The man who became known to the world as “Frederick Douglass” dedicated his life to the abolitionist movement and the equality of all people. In doing so, Douglass went on to become a great writer, orator, publisher, civil rights leader and government official. Douglass wrote three autobiographies, with his first and best-known, Narrative of the Life of Frederick Douglass, an American Slave, published in 1845. It became an immediate best-seller and was circulated throughout the United States and Europe. The Library of Congress named the Narrative one of the “88 Books that Shaped America.”
The father of the abolitionist movement, who advised presidents Abraham Lincoln and Andrew Johnson on the Civil War and black suffrage, respectively, has provided our country with lessons that remain relevant and impactful to this day. Throughout his life, Douglass was steadfast in his commitment to breaking down barriers between the races. His courage, passion, intellect and magnificent written and oratory skills inspired hundreds of the world’s most prominent civil rights activists of the 20th century, as well as pioneers of the women’s rights movement.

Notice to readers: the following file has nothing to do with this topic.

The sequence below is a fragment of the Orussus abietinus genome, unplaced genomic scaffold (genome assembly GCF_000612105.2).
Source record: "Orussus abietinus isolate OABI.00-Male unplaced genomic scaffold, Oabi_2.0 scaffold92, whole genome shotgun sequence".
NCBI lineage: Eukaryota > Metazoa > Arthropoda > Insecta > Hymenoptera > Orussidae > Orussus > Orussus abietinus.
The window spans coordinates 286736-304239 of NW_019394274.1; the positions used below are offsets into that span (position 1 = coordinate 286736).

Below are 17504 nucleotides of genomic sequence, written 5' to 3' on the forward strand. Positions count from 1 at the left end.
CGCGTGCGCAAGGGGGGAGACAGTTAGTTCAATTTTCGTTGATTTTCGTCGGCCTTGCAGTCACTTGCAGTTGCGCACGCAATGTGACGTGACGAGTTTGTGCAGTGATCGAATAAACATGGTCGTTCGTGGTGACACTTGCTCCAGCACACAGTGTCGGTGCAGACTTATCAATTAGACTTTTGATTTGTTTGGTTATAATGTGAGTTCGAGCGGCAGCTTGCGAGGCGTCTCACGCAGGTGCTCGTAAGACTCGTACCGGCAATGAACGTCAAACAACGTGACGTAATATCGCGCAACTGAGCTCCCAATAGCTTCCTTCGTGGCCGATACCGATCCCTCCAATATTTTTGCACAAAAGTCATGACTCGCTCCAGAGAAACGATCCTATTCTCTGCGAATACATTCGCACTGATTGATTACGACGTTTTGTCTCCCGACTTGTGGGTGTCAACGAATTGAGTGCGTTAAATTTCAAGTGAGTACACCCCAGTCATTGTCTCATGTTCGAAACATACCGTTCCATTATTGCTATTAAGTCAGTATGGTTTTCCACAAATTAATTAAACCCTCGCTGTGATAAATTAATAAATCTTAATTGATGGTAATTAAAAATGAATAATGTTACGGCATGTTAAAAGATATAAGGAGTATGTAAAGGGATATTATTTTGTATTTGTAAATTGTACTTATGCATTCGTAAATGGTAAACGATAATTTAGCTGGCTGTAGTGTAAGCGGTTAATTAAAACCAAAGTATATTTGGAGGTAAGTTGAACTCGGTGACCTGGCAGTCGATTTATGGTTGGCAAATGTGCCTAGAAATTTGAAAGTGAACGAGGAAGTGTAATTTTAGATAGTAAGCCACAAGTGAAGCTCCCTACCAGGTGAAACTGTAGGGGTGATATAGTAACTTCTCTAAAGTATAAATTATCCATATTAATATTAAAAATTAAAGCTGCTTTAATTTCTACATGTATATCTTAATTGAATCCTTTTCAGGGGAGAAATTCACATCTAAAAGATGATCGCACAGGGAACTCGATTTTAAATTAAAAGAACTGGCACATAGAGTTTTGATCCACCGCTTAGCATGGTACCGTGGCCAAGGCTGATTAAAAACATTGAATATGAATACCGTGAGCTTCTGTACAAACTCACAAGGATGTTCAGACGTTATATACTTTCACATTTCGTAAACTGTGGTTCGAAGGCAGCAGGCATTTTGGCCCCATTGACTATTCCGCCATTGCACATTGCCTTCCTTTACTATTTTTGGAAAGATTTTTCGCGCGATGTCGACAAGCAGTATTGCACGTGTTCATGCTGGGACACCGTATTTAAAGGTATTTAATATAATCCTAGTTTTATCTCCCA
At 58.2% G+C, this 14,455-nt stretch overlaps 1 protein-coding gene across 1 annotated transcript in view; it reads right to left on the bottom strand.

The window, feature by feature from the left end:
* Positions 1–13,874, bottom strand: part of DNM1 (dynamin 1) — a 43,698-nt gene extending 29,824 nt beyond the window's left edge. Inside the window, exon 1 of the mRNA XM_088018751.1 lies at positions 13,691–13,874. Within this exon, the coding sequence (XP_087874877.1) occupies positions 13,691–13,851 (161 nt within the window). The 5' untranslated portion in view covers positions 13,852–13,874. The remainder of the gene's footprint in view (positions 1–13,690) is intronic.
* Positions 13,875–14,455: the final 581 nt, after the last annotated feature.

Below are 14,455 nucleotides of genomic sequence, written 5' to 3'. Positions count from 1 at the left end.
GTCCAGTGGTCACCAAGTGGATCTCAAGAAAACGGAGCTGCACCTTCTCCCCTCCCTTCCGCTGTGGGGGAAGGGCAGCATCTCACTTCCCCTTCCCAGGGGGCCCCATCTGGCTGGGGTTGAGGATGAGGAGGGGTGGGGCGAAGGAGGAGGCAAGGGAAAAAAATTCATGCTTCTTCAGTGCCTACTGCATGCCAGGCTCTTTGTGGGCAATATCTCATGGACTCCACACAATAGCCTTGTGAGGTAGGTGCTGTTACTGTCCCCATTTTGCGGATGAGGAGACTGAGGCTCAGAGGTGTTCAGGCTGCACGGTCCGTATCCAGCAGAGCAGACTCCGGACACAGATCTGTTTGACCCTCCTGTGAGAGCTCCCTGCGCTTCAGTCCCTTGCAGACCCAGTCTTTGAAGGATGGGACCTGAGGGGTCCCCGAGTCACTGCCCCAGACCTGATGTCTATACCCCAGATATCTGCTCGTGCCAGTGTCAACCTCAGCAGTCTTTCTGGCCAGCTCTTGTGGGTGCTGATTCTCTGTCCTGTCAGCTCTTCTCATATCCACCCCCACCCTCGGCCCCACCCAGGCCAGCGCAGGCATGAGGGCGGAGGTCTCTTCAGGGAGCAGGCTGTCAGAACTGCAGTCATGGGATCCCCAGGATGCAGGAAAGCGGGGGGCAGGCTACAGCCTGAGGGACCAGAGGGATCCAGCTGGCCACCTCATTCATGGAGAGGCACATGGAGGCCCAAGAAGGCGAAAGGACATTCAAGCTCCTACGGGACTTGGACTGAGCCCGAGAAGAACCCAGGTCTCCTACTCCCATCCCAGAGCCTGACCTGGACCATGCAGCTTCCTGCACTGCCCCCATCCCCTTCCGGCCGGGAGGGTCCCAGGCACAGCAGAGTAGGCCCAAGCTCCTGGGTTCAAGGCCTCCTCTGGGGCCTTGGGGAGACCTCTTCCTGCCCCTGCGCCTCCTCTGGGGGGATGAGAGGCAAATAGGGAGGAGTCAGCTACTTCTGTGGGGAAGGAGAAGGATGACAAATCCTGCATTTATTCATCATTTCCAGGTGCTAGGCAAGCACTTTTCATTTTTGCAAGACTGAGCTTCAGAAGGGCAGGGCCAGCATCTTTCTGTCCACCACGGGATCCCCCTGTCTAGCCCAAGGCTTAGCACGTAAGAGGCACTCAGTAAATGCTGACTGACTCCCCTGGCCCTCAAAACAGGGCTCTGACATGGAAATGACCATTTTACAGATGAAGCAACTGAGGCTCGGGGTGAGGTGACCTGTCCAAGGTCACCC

“The narrative of Douglass’s life is the foundation upon which many of us owe our path to a quality education,” said Michael L. Lomax, President and CEO, UNCF. “Paying homage to this great pioneer through The Frederick Douglass Bicentennial Scholarship Program is not only admirable but speaks on the responsibility we all have in paving a road for the next generation of leaders.”
The inaugural application will open during the 2018-19 academic year, with annual applications thereafter through the 2038-39 academic year. Applicants for the program must meet the following criteria:
- Be enrolled full-time as a senior at any accredited public or private four-year historically black college or university (HBCU).
- Possess a minimum cumulative grade-point average of 3.5 on a 4.0 scale as verified through submission of a current transcript.
- Demonstrate a commitment to community service.
- Have a demonstrated, unmet financial need as verified by their college or university.
Applications are to be submitted online and include:
- Two letters of recommendation from faculty members on how the applicant reflects the values espoused by Frederick Douglass.
- Responses to two essay questions. The first requires the applicant to assess self-awareness, leadership and community involvement. The second will address the impact Frederick Douglass had on society in the 19th century and its relevance today as our nation continues to fight for equality.